Context: On Sept 30, with no time to spare, Congress passed an appropriations bill in bipartisan fashion, averting a government shutdown for at least 45 days that would have seen an estimated 3.5 million federal workers either furloughed or working without pay. In response to the bill’s passage with Democratic votes, among other disagreements, Rep. Matt Gaetz (R-FL) initiated a motion to vacate the chair of (oust) the House Speaker. The motion passed passage on Oct 3 with eight Republican and all present Democratic votes , ousting Speaker Kevin McCarthy (R-CA). This marked the first of such removals in US history. In this special edition, Gaughan will argue in favor of the decision to oust McCarthy, while Granahan will argue against. 

Both hold the positions they represent to varying extents.

For (Gaughan):

Republican moderates in Congress have voiced interest in withdrawing from vital organs of bipartisanship like the Problem Solvers Caucus, in order to spite their Democratic colleagues who voted in favor of the motion. Yet another controversial speakership election suspends the activities of the House, including its ability to negotiate and vote on appropriations packages to keep the government funded. Self-serving members of Congress have worked to position internal divisions to pour beyond the walls of the Capitol. 

And yet, we should keep ourselves from falling into the trap of the GOP’s intra-party civil war. Ostensibly, the immediate impetus behind Rep. Gaetz’s introduction of the motion to vacate was former Speaker McCarthy’s support for a bipartisan government-funding stopgap. McCarthy allies have suggested that on this ground, the termination of his speakership should be viewed as an attack from the right and betrayal by the left. But a clearer look at his tenure and behavior in office prove that one necessary stance could hardly render McCarthy a noble martyr.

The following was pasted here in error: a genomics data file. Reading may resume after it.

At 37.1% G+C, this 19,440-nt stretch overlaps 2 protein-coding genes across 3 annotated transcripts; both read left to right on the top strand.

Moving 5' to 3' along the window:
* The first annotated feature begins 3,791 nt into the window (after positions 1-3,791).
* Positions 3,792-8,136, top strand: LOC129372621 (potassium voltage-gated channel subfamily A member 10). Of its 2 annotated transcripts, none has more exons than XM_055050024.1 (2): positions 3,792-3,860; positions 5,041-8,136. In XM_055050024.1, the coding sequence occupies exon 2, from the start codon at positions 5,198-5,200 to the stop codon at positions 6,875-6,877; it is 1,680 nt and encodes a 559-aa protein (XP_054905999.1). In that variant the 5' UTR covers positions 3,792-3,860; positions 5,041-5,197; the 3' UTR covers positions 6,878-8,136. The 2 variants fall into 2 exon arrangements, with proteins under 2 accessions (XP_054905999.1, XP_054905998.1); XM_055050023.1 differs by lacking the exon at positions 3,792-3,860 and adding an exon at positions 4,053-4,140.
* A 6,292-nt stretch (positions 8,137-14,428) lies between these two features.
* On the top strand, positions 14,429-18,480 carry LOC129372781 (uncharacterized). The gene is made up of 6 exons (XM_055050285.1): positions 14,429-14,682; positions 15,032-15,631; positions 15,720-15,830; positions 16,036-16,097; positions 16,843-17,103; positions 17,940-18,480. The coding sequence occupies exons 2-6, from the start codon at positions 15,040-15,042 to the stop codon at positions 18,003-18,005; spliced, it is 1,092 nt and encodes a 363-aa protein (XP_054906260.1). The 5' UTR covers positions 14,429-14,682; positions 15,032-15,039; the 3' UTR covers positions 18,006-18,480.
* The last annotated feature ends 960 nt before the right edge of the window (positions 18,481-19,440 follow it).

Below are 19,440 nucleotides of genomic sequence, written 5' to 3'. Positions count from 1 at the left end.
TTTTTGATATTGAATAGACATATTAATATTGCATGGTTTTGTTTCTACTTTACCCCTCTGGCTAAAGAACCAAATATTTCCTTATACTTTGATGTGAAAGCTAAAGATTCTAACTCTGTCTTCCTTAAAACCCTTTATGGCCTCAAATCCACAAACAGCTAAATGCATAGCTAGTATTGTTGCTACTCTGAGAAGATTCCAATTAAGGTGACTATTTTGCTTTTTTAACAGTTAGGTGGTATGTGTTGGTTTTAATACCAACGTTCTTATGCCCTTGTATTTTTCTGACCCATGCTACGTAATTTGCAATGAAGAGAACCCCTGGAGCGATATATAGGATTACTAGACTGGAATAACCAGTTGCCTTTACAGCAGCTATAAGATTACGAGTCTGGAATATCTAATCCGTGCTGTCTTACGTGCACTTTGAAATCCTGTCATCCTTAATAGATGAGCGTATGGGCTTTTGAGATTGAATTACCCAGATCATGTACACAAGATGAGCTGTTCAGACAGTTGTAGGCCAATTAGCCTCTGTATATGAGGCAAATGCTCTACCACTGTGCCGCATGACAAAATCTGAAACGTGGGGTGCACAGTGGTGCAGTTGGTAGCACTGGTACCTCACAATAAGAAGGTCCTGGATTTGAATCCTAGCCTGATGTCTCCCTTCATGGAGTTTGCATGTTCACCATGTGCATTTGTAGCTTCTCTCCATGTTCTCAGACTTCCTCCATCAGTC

This past January, McCarthy took the speaker’s chair after fifteen rounds of majority-requiring ballots, the most taken to elect a speaker since 1859. Speculation over a noble withdrawal after initial defeats to allow the House to begin its business proved fruitless, as he prioritized his own crusade for the gavel over the commencement of business in the 118th Congress. The cost of his accession to power after such a tense fight, predictably, proved his convictions.

As suggested by House Minority Leader Hakeem Jeffries prior to the vote on the Gaetz motion, the nature of the speakership has long been left to the party the American electorate has granted a majority, leaving it to act as a stable coalition alongside a reasonable opposition. Historically, on this matter aisle-crossing is simply negligible, because it is imperative that any legislature be led by someone who commands its legitimacy. To do so, they must first hold the support of their own faction within. McCarthy could not. His vulnerability was in significant part based in broken deals and pugnacity, as disgruntled supporters-turned-adversaries subsequently explained.

Our 55th Speaker was deposed for his foolish empowerment and frequent submission to radicalism, along with endless heel-turns and hypocrisy on everything from funding a vital ally’s fight for its sovereignty, to the democratic procedures of impeachment inquiries, to opposing  corrupt politicians in Congress. He denounced hatred and antisemitism in the opposing party, only to bolster its mouthpieces in his own, politicizing it for his own political survival. 

In the end, his efforts at appeasement failed. His brashness presented itself, encouraging Gaetz and other fellow Republicans to “Bring it on.”  They did. And from beginning to end, the responsibility for his fate is his own.